Only Chizik at Auburn managed such a spectacular rollercoaster ride at the same school.

Of the 15 SEC head coaches who've endured an 0-8 conference season since 1992, the best league record any of them managed later was 5-3.

Holtz got there twice at South Carolina. Bielema has reached that number once at Arkansas. And that's it.

Coach O already has beaten the odds in a unique way.

He's the only SEC coach to go 0-8 in the conference, get fired and get hired later by another school in the league. No wonder, in addressing a question Monday about returning to SEC Media Days for the first time in a decade, his first words were, "I thank God."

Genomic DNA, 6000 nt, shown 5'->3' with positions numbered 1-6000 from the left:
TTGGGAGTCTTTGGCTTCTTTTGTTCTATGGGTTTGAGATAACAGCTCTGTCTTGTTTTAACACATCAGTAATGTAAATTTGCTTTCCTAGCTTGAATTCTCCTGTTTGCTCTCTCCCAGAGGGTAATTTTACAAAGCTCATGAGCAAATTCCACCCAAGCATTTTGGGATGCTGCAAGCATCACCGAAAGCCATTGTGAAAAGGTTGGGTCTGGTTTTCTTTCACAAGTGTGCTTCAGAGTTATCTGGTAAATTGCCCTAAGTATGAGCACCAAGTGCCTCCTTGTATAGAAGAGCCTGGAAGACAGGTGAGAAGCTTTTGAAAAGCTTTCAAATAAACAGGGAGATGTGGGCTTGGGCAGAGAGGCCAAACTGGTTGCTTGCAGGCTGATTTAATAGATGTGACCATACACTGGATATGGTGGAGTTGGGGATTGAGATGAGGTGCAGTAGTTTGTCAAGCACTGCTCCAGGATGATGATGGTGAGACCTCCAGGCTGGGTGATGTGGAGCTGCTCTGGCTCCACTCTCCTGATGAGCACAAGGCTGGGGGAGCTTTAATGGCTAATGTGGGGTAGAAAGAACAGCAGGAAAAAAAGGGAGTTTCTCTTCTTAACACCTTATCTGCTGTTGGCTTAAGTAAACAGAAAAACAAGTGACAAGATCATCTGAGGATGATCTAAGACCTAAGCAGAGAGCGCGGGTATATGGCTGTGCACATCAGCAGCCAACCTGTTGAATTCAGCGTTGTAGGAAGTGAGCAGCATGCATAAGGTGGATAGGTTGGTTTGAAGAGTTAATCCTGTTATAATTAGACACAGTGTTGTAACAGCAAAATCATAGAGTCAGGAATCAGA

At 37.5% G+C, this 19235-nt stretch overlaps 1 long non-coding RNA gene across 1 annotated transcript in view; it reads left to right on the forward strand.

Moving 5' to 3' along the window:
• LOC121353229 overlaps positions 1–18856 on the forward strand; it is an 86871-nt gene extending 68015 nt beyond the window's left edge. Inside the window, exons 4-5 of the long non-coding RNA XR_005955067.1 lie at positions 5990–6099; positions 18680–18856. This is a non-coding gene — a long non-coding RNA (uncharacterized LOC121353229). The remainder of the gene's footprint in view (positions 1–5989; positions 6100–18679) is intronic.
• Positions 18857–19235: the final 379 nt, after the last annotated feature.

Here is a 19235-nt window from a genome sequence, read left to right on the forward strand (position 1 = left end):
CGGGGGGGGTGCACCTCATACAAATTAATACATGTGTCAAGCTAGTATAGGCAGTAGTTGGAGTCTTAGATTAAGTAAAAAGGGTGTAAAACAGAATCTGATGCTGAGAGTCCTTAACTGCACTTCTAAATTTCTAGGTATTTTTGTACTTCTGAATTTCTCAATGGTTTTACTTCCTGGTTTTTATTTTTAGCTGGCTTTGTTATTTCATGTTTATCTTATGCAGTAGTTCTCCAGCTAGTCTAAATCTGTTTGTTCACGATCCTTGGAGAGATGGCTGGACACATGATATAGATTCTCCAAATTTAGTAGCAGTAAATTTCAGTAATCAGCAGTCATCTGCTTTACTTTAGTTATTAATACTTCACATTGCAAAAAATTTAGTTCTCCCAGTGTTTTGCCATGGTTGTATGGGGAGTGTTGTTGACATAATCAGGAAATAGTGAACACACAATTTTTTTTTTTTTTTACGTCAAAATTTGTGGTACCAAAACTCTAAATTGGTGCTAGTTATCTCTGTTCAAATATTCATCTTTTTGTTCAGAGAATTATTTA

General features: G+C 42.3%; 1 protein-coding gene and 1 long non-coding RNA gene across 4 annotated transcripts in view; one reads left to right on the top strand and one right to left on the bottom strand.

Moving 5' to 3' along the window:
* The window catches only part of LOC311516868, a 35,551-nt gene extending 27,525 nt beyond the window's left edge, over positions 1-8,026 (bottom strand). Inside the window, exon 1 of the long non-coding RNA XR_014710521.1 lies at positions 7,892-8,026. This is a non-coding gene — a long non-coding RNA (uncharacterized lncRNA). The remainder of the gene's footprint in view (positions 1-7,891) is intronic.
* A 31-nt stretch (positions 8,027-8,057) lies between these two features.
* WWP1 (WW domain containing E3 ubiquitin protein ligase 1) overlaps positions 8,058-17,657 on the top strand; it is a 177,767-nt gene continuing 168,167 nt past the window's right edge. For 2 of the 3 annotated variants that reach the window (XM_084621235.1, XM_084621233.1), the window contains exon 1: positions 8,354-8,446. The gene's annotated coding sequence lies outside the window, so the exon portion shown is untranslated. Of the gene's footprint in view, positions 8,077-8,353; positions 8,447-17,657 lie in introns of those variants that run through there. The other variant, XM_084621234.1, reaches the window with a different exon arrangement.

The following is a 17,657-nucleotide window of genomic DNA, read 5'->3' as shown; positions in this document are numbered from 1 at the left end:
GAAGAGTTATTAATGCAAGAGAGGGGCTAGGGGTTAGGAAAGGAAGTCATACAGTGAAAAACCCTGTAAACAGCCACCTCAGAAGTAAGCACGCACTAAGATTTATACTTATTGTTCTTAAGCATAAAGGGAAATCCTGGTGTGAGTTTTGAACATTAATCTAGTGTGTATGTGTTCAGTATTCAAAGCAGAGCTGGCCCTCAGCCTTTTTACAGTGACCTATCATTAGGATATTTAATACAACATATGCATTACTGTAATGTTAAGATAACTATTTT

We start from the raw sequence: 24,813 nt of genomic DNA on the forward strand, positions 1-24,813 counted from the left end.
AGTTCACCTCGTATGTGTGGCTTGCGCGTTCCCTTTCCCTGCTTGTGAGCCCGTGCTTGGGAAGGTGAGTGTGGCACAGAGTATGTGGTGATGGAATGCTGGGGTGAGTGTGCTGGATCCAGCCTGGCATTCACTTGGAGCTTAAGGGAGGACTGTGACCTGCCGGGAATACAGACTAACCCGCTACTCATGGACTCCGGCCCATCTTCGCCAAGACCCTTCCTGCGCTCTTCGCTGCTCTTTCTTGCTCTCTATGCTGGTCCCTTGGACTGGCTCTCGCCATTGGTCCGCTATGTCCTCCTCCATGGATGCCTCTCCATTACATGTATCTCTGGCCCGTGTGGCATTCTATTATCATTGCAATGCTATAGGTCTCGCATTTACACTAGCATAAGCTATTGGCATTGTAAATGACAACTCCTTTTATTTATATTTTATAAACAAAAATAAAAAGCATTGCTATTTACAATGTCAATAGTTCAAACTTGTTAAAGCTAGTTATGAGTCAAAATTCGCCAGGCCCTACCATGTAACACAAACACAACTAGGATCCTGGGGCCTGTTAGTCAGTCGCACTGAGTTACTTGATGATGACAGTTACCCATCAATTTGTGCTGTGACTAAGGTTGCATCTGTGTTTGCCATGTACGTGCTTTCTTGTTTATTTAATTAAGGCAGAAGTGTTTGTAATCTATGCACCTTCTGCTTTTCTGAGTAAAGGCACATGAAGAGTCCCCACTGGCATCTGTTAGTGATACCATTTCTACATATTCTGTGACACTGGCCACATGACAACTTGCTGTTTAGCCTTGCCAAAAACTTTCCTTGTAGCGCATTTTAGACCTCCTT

Neal McCready‏ @NealMcCready 17h17 hours ago

Some of Nutt's suit is interesting some laughable. Know this: The reason he isn't employed today is his '10 and '11 OM teams were garbage.


 Chandler Rome‏ @Chandler_Rome 8h8 hours ago

Hugh Freeze on his legacy: "A large portion of the Ole Miss people know me for who I am. But it's been negative in some people's eyes."






Ranking Coach Saban's winning streaks against SEC rivals

Bama has won at least three straight games against 11 of the 13 other SEC schools

Vanderbilt: 21 straight losses to Alabama
Bama’s longest run comes up for renewal this September. Vandy is finally on the schedule Sept. 23 in Nashville. The last loss came in 1984 as part of a disastrous start to Ray Perkins’ Error.

Tennessee: 10
This one is a particular source of pride for those who consider Vols to be Bama’s biggest rival. Nick Saban has yet to lose to Tennessee as its changed coaches three times since Phil Fulmer beat Mike Shula in 2006. This run eclipses the seven-game skid to the Vols from 1995-2001. The two will meet for the 100th time this season.